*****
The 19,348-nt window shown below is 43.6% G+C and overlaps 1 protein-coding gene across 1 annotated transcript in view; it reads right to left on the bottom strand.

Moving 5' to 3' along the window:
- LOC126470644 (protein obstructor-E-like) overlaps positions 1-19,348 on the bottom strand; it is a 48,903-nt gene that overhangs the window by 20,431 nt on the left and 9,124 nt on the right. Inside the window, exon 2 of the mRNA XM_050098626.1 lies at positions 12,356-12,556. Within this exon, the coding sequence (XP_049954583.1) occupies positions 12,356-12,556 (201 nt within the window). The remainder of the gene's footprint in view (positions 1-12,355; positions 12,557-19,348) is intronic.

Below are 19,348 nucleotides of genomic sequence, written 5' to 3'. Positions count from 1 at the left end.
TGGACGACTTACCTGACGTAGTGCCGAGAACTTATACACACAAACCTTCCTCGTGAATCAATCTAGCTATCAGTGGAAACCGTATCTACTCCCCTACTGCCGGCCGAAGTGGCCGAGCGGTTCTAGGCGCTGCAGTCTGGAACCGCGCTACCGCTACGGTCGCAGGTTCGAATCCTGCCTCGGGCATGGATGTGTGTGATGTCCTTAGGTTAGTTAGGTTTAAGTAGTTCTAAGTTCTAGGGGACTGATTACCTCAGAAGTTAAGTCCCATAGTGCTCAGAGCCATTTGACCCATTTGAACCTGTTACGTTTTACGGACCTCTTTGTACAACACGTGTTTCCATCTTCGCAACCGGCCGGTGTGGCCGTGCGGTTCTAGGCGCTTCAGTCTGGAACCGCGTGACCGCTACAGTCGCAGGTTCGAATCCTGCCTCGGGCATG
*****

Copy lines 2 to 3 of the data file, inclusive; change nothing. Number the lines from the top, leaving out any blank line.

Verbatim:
Moving 5' to 3' along the window:
- LOC126470644 (protein obstructor-E-like) overlaps positions 1-19,348 on the bottom strand; it is a 48,903-nt gene that overhangs the window by 20,431 nt on the left and 9,124 nt on the right. Inside the window, exon 2 of the mRNA XM_050098626.1 lies at positions 12,356-12,556. Within this exon, the coding sequence (XP_049954583.1) occupies positions 12,356-12,556 (201 nt within the window). The remainder of the gene's footprint in view (positions 1-12,355; positions 12,557-19,348) is intronic.